which shows that $\mathbf{u} \in \mathrm{span}(\mathbf{w}_1,\mathbf{w_2})$. In words, $(1,-1,0)$ is redundant. Hence

$$ \mathrm{span}(\mathbf{w}_1,\mathbf{w}_2) \supseteq \mathrm{span}(\mathbf{w}_1,\mathbf{w}_2,\mathbf{w}_3) $$

and that concludes the proof.$\lhd$

Definition (Linear Independence): A list of vectors $\mathbf{u}_1,\ldots,\mathbf{u}_m$ is linearly independent if none of them can be written as a linear combination of the others, that is,

$$ \forall i,\ \mathbf{u}_i \notin \mathrm{span}(\{\mathbf{u}_j:j\neq i\}). $$

By convention, we declare the empty list to be linearly independent. A list of vectors is called linearly dependent if it is not linearly independent. $\lhd$

Lemma (Equivalent Definition of Linear Independence): Vectors $\mathbf{u}_1,\ldots,\mathbf{u}_m$ are linearly independent if and only if

$$ \sum_{j=1}^m \alpha_j \mathbf{u}_j = \mathbf{0} \implies \alpha_j = 0,\ \forall j. $$

Equivalently, $\mathbf{u}_1,\ldots,\mathbf{u}_m$ are linearly dependent if and only if there exist $\alpha_j$'s, not all zero, such that $\sum_{j=1}^m \alpha_j \mathbf{u}_j = \mathbf{0}$.

Proof: We prove the second statement.

  • Assume $\mathbf{u}_1,\ldots,\mathbf{u}_m$ are linearly dependent. Then $\mathbf{u}_i = \sum_{j\neq i} \alpha_j \mathbf{u}_j$ for some $i$. Taking $\alpha_i = -1$ gives $\sum_{j=1}^m \alpha_j \mathbf{u}_j = \mathbf{0}$.
  • Assume $\sum_{j=1}^m \alpha_j \mathbf{u}_j = \mathbf{0}$ with $\alpha_j$'s not all zero. In particular $\alpha_i \neq 0$ for some $i$. Then $\mathbf{u}_i = \frac{1}{\alpha_i} \sum_{j\neq i} \alpha_j \mathbf{u}_j$.$\square$

In matrix form: let $\mathbf{a}_1,\ldots,\mathbf{a}_m \in \mathbb{R}^n$ and form the matrix whose columns are the $\mathbf{a}_i$'s

$$ A = \begin{pmatrix} | & & | \\ \mathbf{a}_1 & \ldots & \mathbf{a}_m \\ | & & | \end{pmatrix}. $$

Note that $A\mathbf{x}$ is the following linear combination of the columns of $A$: $\sum_{j=1}^m x_j \mathbf{a}_j$. Hence $\mathbf{a}_1,\ldots,\mathbf{a}_m$ are linearly independent if and only if $A \mathbf{x} = \mathbf{0} \implies \mathbf{x} = \mathbf{0}$. Equivalently, $\mathbf{a}_1,\ldots,\mathbf{a}_m$ are linearly dependent if and only if $\exists \mathbf{x}\neq \mathbf{0}$ such that $A \mathbf{x} = \mathbf{0}$.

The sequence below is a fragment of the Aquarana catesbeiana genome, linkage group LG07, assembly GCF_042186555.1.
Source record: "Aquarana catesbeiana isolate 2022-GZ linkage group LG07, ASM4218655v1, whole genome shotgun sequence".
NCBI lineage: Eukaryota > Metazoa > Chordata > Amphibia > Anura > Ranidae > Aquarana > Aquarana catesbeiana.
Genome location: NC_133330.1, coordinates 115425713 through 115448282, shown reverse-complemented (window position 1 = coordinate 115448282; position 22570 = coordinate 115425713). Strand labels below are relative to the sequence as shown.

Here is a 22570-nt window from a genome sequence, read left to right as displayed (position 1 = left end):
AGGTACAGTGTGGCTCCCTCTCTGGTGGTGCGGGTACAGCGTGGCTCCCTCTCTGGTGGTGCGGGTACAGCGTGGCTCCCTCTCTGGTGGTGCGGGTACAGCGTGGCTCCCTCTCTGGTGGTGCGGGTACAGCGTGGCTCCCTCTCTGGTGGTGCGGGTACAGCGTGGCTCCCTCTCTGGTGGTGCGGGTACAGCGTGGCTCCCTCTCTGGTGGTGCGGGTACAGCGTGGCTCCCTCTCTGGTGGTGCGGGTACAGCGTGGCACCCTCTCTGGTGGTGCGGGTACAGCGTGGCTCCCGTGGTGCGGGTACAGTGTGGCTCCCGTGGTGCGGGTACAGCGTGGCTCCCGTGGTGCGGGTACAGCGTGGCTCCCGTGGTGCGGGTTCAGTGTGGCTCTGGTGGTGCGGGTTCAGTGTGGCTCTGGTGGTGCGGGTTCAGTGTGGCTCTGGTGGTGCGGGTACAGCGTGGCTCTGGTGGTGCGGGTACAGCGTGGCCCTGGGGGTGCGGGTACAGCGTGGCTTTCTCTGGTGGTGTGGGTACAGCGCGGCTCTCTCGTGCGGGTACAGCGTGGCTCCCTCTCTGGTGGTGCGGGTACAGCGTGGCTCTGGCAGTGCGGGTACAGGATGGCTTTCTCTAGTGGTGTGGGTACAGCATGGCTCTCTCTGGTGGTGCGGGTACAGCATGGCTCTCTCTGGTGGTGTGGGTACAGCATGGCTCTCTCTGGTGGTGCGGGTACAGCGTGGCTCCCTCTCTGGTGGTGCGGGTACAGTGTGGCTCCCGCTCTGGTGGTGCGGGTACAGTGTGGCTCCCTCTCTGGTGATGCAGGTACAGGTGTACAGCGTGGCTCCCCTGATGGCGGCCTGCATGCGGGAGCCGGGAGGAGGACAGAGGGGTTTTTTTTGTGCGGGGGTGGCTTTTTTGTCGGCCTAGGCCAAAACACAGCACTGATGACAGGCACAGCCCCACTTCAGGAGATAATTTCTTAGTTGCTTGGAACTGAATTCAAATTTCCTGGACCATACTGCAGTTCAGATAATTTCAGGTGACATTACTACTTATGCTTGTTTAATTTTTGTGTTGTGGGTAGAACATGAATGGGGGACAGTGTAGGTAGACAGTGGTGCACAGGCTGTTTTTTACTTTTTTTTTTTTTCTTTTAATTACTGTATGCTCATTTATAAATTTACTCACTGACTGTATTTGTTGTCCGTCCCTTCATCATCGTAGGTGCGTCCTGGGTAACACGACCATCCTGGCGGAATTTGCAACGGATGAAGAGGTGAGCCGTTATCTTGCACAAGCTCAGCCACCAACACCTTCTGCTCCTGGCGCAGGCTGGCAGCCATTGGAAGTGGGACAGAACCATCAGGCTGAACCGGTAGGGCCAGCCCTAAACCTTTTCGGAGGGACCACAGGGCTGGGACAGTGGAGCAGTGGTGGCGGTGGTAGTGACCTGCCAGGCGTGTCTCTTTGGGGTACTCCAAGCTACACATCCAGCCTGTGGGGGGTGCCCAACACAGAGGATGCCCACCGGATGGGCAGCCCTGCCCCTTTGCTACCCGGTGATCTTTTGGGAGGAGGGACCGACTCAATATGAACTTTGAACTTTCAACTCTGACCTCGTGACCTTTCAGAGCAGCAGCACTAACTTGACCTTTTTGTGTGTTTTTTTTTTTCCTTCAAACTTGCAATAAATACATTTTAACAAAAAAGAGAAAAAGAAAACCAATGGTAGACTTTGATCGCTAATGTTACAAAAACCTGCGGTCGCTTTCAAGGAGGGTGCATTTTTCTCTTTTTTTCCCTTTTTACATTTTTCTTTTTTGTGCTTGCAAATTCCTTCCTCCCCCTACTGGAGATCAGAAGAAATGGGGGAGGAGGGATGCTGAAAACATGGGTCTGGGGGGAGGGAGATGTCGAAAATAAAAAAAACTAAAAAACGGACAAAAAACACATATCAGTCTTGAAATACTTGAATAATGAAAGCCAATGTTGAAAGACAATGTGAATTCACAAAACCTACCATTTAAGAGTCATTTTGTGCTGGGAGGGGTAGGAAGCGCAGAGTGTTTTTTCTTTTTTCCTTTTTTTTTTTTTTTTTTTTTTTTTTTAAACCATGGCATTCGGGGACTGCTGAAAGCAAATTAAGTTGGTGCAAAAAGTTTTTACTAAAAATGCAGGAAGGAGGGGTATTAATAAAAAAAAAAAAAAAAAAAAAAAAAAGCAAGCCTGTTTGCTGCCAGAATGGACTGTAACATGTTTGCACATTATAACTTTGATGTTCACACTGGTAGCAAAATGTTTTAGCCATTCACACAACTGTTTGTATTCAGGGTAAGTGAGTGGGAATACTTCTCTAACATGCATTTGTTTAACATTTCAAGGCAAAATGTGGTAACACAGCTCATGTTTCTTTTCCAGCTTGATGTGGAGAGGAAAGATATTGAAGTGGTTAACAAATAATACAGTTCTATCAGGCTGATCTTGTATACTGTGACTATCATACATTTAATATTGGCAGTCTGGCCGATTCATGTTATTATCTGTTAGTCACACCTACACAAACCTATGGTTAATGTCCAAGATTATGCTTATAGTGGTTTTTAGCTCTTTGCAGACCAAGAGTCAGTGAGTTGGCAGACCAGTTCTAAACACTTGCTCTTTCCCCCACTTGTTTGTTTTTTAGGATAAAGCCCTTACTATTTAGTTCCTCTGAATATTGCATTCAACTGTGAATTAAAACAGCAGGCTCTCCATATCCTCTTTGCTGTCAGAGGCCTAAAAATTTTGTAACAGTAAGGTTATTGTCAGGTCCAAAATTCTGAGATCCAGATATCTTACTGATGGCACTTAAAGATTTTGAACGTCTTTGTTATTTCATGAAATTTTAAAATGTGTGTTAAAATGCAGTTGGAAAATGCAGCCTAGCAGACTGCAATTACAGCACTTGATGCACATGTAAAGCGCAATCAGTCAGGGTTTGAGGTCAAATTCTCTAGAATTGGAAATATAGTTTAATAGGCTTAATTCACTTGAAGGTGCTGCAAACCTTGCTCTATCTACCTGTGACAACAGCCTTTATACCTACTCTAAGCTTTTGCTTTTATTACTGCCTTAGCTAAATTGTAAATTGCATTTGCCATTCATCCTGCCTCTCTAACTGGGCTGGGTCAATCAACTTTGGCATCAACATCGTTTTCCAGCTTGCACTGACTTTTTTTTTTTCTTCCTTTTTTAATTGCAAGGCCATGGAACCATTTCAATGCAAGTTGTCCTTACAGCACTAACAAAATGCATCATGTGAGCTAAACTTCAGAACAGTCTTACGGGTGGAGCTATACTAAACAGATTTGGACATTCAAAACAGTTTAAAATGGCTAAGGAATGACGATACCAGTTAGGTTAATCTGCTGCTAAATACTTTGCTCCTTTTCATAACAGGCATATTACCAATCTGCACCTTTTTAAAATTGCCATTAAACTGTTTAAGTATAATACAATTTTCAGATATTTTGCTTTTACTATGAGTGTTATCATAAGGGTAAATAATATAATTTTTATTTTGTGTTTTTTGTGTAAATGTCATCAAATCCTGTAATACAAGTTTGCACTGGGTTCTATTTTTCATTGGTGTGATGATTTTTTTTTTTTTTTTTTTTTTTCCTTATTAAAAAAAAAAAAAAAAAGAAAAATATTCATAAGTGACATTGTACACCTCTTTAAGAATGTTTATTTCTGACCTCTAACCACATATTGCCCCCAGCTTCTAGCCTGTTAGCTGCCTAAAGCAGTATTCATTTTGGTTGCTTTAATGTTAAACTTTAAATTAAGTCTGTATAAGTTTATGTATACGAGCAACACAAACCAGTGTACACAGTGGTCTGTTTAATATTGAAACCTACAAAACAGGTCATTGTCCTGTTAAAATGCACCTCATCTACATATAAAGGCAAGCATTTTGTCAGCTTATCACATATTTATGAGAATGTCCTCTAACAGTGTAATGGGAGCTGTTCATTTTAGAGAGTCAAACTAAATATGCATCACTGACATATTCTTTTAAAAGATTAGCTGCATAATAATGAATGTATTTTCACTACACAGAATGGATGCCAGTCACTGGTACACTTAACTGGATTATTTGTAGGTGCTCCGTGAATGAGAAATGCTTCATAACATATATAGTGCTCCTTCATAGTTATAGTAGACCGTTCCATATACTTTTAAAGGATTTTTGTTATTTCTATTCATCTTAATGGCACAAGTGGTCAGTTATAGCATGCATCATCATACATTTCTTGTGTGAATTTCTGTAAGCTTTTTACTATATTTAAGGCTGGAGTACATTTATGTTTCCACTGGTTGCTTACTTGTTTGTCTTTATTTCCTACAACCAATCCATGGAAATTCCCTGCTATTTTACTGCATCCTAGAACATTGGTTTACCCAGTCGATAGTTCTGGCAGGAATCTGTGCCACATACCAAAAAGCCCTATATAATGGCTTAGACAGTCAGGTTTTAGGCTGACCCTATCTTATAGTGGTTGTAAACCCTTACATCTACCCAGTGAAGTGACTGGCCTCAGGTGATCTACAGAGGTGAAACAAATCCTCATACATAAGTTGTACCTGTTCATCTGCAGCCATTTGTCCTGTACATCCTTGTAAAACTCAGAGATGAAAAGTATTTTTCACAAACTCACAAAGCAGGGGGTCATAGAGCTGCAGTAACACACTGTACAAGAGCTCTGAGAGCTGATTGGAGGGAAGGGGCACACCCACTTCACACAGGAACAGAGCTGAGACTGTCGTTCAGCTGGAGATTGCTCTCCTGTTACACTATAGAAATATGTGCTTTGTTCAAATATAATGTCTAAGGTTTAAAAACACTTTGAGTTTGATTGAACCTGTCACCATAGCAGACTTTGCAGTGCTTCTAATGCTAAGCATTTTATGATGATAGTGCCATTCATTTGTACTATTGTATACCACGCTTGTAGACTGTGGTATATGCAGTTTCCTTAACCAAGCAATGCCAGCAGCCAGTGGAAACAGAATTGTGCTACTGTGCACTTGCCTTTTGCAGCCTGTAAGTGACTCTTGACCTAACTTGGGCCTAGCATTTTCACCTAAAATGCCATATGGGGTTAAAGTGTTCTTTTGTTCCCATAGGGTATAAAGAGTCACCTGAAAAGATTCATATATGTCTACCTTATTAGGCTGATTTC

1.3 Dimension of a subspace

Bases give a convenient representation of a subspace.

Definition (Basis): Let $U$ be a linear subspace of $V$. A basis of $U$ is a list of vectors $\mathbf{u}_1,\ldots,\mathbf{u}_m$ in $U$ that: (1) span $U$, that is, $U = \mathrm{span}(\mathbf{u}_1,\ldots,\mathbf{u}_m)$; and (2) are linearly independent. $\lhd$

A list of vectors that span a linear subspace $U$ is also referred to as a spanning set of $U$. We denote by $\mathbf{e}_1, \ldots, \mathbf{e}_n$ the standard basis of $\mathbb{R}^n$, where $\mathbf{e}_i$ has a one in coordinate $i$ and zeros in all other coordinates.

The first key property of a basis is that it provides a unique representation of the vectors in the subspace. Indeed, let $U$ be a linear subspace and $\mathbf{u}_1,\ldots,\mathbf{u}_m$ be a basis of $U$. Suppose that $\mathbf{w} \in U$ can be written as $\mathbf{w} = \sum_{j=1}^m \alpha_j \mathbf{u}_j$ and $\mathbf{w} = \sum_{j=1}^m \alpha_j' \mathbf{u}_j$. Then subtracting one equation from the other we arrive at $\sum_{j=1}^m (\alpha_j - \alpha_j') \,\mathbf{u}_j = \mathbf{0}$. By linear independence, we have $\alpha_j - \alpha_j' = 0$ for each $j$.

The second key property of a basis is that it always has the same number of elements, which is called the dimension of the subspace. When applied to a matrix $A$, the dimension of the column space of $A$ is called the column rank of $A$.

Theorem and Definition (Dimension): Let $U$ be a linear subspace of $V$. All bases of $U$ have the same length, that is, the same number of elements. We call this number the dimension of $U$ and denote it $\mathrm{dim}(U)$.

The proof requires a key lemma first. It states that, given a linearly dependent list of vectors, one of the vectors is in the span of the previous ones and we can remove it without changing the span.

Lemma (Linear Dependence): Let $\mathbf{u}_1,\ldots,\mathbf{u}_m$ be a linearly dependent list of vectors with $\mathbf{u}_1 \neq 0$. Then there is an $i$ such that:

  1. $\mathbf{u}_i \in \mathrm{span}(\mathbf{u}_1,\ldots,\mathbf{u}_{i-1})$
  2. $\mathrm{span}(\{\mathbf{u}_j:j \in [m]\}) = \mathrm{span}(\{\mathbf{u}_j:j \in [m],\ j\neq i\})$

Proof idea: By linear dependence, $\mathbf{0}$ can be written as a non-trivial linear combination of the $\mathbf{u}_j$'s. Then $i$ is the largest index with non-zero coefficient.

Proof: For 1, by linear dependence, $\sum_{j=1}^m \alpha_j \mathbf{u}_j = \mathbf{0}$ with not all $\alpha_j$'s zero. Further, because $\mathbf{u}_1 \neq \mathbf{0}$, not all $\alpha_2, \ldots, \alpha_m$ are zero. Take the largest index among the $\alpha_j$'s that are non-zero, say $i$. Then rearranging gives

$$ \mathbf{u}_i = - \sum_{j=1}^{i-1} \frac{\alpha_j}{\alpha_i} \mathbf{u}_j. $$